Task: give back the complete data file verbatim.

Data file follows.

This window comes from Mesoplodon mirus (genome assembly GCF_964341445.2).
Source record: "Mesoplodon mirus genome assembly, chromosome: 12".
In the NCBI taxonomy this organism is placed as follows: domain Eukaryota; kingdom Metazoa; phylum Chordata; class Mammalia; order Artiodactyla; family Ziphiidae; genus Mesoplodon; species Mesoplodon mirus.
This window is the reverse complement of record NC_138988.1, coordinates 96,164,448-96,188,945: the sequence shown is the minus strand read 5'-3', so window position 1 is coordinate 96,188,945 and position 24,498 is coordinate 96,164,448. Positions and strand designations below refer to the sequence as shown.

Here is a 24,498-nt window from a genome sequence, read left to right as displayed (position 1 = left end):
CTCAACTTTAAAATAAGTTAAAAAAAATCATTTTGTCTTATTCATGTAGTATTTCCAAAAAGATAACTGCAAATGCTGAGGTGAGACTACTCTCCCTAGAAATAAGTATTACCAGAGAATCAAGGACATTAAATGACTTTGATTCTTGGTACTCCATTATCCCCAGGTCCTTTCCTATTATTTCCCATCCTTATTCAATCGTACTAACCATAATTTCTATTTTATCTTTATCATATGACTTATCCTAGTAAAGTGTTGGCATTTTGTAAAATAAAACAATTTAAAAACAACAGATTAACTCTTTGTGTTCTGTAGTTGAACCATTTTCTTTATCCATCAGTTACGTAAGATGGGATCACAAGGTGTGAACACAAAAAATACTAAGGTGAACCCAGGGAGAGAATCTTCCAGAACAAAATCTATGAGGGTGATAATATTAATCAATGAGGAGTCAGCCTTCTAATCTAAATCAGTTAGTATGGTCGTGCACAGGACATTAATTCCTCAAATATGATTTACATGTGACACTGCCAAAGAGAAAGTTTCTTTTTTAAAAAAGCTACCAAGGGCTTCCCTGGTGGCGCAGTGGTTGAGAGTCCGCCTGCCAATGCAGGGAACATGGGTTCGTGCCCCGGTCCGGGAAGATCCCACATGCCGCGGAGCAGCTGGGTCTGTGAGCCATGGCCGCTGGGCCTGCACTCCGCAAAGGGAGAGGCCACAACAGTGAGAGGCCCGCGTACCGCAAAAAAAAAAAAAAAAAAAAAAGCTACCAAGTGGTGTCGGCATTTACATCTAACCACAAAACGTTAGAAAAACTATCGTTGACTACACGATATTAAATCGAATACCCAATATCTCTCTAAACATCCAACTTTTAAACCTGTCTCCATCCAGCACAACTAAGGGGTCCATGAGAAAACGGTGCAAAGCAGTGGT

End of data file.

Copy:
This window comes from Mesoplodon mirus (genome assembly GCF_964341445.2).
Source record: "Mesoplodon mirus genome assembly, chromosome: 12".
In the NCBI taxonomy this organism is placed as follows: domain Eukaryota; kingdom Metazoa; phylum Chordata; class Mammalia; order Artiodactyla; family Ziphiidae; genus Mesoplodon; species Mesoplodon mirus.
This window is the reverse complement of record NC_138988.1, coordinates 96,164,448-96,188,945: the sequence shown is the minus strand read 5'-3', so window position 1 is coordinate 96,188,945 and position 24,498 is coordinate 96,164,448. Positions and strand designations below refer to the sequence as shown.

Here is a 24,498-nt window from a genome sequence, read left to right as displayed (position 1 = left end):
CTCAACTTTAAAATAAGTTAAAAAAAATCATTTTGTCTTATTCATGTAGTATTTCCAAAAAGATAACTGCAAATGCTGAGGTGAGACTACTCTCCCTAGAAATAAGTATTACCAGAGAATCAAGGACATTAAATGACTTTGATTCTTGGTACTCCATTATCCCCAGGTCCTTTCCTATTATTTCCCATCCTTATTCAATCGTACTAACCATAATTTCTATTTTATCTTTATCATATGACTTATCCTAGTAAAGTGTTGGCATTTTGTAAAATAAAACAATTTAAAAACAACAGATTAACTCTTTGTGTTCTGTAGTTGAACCATTTTCTTTATCCATCAGTTACGTAAGATGGGATCACAAGGTGTGAACACAAAAAATACTAAGGTGAACCCAGGGAGAGAATCTTCCAGAACAAAATCTATGAGGGTGATAATATTAATCAATGAGGAGTCAGCCTTCTAATCTAAATCAGTTAGTATGGTCGTGCACAGGACATTAATTCCTCAAATATGATTTACATGTGACACTGCCAAAGAGAAAGTTTCTTTTTTAAAAAAGCTACCAAGGGCTTCCCTGGTGGCGCAGTGGTTGAGAGTCCGCCTGCCAATGCAGGGAACATGGGTTCGTGCCCCGGTCCGGGAAGATCCCACATGCCGCGGAGCAGCTGGGTCTGTGAGCCATGGCCGCTGGGCCTGCACTCCGCAAAGGGAGAGGCCACAACAGTGAGAGGCCCGCGTACCGCAAAAAAAAAAAAAAAAAAAAAAGCTACCAAGTGGTGTCGGCATTTACATCTAACCACAAAACGTTAGAAAAACTATCGTTGACTACACGATATTAAATCGAATACCCAATATCTCTCTAAACATCCAACTTTTAAACCTGTCTCCATCCAGCACAACTAAGGGGTCCATGAGAAAACGGTGCAAAGCAGTGGT